Three Prosecco quality levels

Prosecco is the sort of wine that most people don’t think too much about – they either sip it straight at parties or use it as a base for cocktails such as Spritzer, Bellini or Mimosa. It’s a refreshing and relatively inexpensive wine that most of us take for granted. We don’t talk about or try to track down interesting labels. We just drink it. Quite a lot of it according to a few local Prosecco importers.

Is all Prosecco equal? I managed to track down 28 samples of Italian Prosecco. They ranged in price from NZD $15.99 to NZD $55.99 and spanned three denominations: Prosecco DOC, Prosecco Superiore DOCG and the exalted Superiore di Cartizze DOCG.

The famous Colline del Cartizze hill (Photo: via Cellophaneland website)

Superiore di Cartizze DOCG

Superiore di Cartizze DOCG is Prosecco’s sweet spot. This exalted 107-hectare area of vineyards is reputed to have the highest price per hectare for any Italian vineyard. The Consorzio recently introduced five subzones within Cartizze, which may have the effect of driving vineyard prices even higher. Cartizze is so exalted that it, ironically, doesn’t need to mention the word ‘Prosecco’ on wine labels.

I had one wine from Cartizze in the tasting. The 2015 Villa Sandi Vigna La Rivetta Cartizze DOCG Brut has an RRP of NZD $55.99, way ahead of the next most expensive wine at NZD $32 and well ahead of the average price of NZD $24. It lived up to its reputation, though perhaps not as emphatically as its price suggests. The wine showed impressive concentration and fruit ripeness with nicely layered complexity.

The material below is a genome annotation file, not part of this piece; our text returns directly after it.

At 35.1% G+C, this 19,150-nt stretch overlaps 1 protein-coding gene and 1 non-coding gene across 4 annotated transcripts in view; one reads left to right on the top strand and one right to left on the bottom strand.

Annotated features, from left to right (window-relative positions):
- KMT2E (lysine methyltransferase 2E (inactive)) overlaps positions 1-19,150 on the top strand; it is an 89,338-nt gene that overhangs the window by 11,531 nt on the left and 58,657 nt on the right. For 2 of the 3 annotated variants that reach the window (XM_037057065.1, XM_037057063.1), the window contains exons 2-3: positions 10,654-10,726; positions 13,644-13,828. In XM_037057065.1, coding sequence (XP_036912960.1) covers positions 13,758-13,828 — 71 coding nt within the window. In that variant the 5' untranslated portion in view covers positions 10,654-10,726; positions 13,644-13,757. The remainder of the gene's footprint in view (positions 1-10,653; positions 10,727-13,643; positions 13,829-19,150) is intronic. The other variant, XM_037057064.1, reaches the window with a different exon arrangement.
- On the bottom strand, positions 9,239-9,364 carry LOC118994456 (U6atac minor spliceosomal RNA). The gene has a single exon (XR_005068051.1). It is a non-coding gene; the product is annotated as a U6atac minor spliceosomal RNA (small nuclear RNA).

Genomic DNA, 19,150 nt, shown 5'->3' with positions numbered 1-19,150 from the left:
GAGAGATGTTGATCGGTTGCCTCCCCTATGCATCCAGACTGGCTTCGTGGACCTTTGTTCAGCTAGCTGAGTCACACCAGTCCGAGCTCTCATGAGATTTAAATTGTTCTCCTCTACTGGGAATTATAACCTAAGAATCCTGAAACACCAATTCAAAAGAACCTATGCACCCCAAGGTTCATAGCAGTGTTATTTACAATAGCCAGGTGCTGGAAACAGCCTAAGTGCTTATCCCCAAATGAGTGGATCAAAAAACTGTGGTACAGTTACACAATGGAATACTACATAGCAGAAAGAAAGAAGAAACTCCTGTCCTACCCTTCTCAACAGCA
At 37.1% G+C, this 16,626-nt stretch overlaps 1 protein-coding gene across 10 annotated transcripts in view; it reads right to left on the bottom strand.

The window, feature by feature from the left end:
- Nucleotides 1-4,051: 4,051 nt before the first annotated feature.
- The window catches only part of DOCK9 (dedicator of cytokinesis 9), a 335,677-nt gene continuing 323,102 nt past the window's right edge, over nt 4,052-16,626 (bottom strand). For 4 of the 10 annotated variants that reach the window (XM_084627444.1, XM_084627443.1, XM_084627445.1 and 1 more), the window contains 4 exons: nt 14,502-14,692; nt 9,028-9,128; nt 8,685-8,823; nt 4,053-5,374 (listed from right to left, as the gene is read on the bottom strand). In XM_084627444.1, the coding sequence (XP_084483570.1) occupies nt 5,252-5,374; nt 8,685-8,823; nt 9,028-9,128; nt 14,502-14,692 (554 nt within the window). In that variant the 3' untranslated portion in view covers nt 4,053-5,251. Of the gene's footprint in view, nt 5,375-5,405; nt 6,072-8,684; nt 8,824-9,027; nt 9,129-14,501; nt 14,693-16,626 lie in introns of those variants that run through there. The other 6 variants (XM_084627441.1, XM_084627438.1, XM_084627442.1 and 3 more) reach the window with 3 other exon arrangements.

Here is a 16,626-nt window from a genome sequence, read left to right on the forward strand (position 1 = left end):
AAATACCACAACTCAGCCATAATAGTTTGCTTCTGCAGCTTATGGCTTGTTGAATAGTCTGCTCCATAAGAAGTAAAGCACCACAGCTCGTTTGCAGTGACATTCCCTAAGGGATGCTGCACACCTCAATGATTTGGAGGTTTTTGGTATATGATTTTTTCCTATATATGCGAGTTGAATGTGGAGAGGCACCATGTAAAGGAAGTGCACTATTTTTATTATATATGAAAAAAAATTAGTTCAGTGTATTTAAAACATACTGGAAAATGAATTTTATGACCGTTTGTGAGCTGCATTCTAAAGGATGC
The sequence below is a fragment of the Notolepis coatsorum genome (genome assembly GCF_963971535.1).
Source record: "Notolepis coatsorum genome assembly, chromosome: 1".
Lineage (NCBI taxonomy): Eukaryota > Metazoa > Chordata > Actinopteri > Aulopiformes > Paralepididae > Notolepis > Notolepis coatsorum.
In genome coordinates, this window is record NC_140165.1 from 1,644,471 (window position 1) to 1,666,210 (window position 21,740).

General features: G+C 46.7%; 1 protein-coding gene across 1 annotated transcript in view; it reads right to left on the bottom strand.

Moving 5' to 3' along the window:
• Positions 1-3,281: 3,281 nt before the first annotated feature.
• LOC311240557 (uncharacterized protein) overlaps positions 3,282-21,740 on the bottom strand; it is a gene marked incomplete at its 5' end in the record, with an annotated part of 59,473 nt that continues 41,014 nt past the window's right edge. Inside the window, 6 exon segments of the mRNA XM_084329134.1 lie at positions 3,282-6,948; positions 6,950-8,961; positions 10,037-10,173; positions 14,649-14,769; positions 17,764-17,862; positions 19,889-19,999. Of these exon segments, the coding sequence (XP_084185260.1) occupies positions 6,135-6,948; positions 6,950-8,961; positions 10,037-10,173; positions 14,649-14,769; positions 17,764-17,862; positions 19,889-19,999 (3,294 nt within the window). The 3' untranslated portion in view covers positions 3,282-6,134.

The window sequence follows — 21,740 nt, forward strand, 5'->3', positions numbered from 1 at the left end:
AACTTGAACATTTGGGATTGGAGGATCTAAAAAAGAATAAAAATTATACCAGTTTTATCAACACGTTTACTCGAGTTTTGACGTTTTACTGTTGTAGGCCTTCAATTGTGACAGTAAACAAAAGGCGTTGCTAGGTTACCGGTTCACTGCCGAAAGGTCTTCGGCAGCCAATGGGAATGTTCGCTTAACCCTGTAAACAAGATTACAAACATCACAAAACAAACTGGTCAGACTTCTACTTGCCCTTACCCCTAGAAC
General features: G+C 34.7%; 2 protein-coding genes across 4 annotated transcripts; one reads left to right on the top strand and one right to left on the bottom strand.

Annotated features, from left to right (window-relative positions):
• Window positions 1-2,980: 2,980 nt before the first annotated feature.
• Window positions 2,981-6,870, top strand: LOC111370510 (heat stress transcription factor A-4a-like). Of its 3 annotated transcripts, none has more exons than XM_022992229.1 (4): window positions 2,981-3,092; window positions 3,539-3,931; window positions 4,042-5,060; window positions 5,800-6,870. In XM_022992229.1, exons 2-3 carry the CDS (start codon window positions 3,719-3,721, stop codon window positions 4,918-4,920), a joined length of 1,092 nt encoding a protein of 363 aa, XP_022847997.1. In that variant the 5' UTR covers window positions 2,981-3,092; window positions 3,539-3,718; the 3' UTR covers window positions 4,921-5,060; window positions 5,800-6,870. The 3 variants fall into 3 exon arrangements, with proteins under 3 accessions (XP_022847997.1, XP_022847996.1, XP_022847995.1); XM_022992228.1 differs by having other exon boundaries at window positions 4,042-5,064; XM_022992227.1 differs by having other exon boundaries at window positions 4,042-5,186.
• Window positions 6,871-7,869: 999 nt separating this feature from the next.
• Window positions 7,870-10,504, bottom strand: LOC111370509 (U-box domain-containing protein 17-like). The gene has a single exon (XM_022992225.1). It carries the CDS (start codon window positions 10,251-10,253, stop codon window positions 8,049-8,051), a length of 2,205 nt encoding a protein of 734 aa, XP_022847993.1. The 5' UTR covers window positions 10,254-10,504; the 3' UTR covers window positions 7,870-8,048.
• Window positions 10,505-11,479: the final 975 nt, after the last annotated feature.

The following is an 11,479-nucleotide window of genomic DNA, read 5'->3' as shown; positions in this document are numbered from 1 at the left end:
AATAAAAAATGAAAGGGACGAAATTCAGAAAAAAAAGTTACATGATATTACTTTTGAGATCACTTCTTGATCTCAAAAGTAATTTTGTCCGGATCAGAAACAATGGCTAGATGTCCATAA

(image via Val de Cune website) (Photo: )

Prosecco Superiore DOCG

Wines bearing this denomination can only be made in Treviso province of Veneto on the hills between the towns of Conegliano and Valdobbiadene. This hilly region is difficult and expensive to farm. It totals 6,586 hectares.

My tasting included nine wines from Prosecco Superiore DOCG. Prices ranged through a fairly narrow band from NZD $24.99 to NZD $32. More pronounced fruit and silkier texture distinguished this group of wines from the next denomination, Prosecco DOC.

It’s worth paying the small premium for a wine such as the 2015 Col de Salici Valdobbiadene Prosecco Superiore DOCG Brut (NZD $26.95) unless you plan to use it to make a Prosecco cocktail

Zonin Prosecco DOC vineyards (Photo: Zonin Family Estate)

Prosecco DOC

An area of around 20,000 hectares, mostly on low-lying plains in the Veneto and Friuli-Venezia Giulia regions. I was surprised to learn that Prosecco may include up to 15% of other permitted varieties including pinot blanc, pinot gris, chardonnay and pinot noir (presumably for rosé).

18 of my 28 samples were from this denomination. Their prices ranged from NZD $15.99 to NZD $24. The overall standard of this group was better than anticipated and fairly consistent. Some were a little coarse, perhaps due to skin contact or from being a little heavy-handed when pressing the skins, but even the worst of these were within acceptable limits. My top value wine was the Canti Prosecco DOC Extra Dry 2016 (NZD $16.99), which scored 90 points.

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